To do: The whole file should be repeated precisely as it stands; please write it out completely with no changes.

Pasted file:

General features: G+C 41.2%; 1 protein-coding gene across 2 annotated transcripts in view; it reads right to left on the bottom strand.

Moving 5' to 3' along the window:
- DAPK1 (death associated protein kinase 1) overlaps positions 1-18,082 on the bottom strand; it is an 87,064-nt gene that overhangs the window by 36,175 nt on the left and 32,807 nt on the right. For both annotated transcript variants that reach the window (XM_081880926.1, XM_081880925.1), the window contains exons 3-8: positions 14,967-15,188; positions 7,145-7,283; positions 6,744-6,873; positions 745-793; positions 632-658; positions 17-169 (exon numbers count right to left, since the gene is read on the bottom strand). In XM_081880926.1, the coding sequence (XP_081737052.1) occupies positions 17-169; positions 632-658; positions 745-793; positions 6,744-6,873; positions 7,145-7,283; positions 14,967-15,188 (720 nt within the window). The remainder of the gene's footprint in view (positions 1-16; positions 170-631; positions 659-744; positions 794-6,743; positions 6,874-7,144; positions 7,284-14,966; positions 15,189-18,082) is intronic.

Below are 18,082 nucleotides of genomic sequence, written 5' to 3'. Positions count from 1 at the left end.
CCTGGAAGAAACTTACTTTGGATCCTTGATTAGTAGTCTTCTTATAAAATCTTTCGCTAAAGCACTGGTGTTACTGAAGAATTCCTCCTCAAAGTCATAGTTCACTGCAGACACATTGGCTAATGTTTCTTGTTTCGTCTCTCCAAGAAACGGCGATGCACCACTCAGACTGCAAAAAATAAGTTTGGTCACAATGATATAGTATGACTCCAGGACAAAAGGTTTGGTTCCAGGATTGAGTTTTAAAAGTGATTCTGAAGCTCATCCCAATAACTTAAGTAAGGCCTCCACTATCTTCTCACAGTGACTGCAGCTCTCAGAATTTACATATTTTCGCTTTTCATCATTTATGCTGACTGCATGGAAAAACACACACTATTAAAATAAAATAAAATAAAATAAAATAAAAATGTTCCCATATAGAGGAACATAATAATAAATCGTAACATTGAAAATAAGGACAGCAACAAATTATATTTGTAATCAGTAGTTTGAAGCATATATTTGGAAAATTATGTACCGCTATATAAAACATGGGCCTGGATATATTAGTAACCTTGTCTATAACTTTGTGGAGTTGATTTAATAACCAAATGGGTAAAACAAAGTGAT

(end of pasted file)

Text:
General features: G+C 41.2%; 1 protein-coding gene across 2 annotated transcripts in view; it reads right to left on the bottom strand.

Moving 5' to 3' along the window:
- DAPK1 (death associated protein kinase 1) overlaps positions 1-18,082 on the bottom strand; it is an 87,064-nt gene that overhangs the window by 36,175 nt on the left and 32,807 nt on the right. For both annotated transcript variants that reach the window (XM_081880926.1, XM_081880925.1), the window contains exons 3-8: positions 14,967-15,188; positions 7,145-7,283; positions 6,744-6,873; positions 745-793; positions 632-658; positions 17-169 (exon numbers count right to left, since the gene is read on the bottom strand). In XM_081880926.1, the coding sequence (XP_081737052.1) occupies positions 17-169; positions 632-658; positions 745-793; positions 6,744-6,873; positions 7,145-7,283; positions 14,967-15,188 (720 nt within the window). The remainder of the gene's footprint in view (positions 1-16; positions 170-631; positions 659-744; positions 794-6,743; positions 6,874-7,144; positions 7,284-14,966; positions 15,189-18,082) is intronic.

Below are 18,082 nucleotides of genomic sequence, written 5' to 3'. Positions count from 1 at the left end.
CCTGGAAGAAACTTACTTTGGATCCTTGATTAGTAGTCTTCTTATAAAATCTTTCGCTAAAGCACTGGTGTTACTGAAGAATTCCTCCTCAAAGTCATAGTTCACTGCAGACACATTGGCTAATGTTTCTTGTTTCGTCTCTCCAAGAAACGGCGATGCACCACTCAGACTGCAAAAAATAAGTTTGGTCACAATGATATAGTATGACTCCAGGACAAAAGGTTTGGTTCCAGGATTGAGTTTTAAAAGTGATTCTGAAGCTCATCCCAATAACTTAAGTAAGGCCTCCACTATCTTCTCACAGTGACTGCAGCTCTCAGAATTTACATATTTTCGCTTTTCATCATTTATGCTGACTGCATGGAAAAACACACACTATTAAAATAAAATAAAATAAAATAAAATAAAAATGTTCCCATATAGAGGAACATAATAATAAATCGTAACATTGAAAATAAGGACAGCAACAAATTATATTTGTAATCAGTAGTTTGAAGCATATATTTGGAAAATTATGTACCGCTATATAAAACATGGGCCTGGATATATTAGTAACCTTGTCTATAACTTTGTGGAGTTGATTTAATAACCAAATGGGTAAAACAAAGTGAT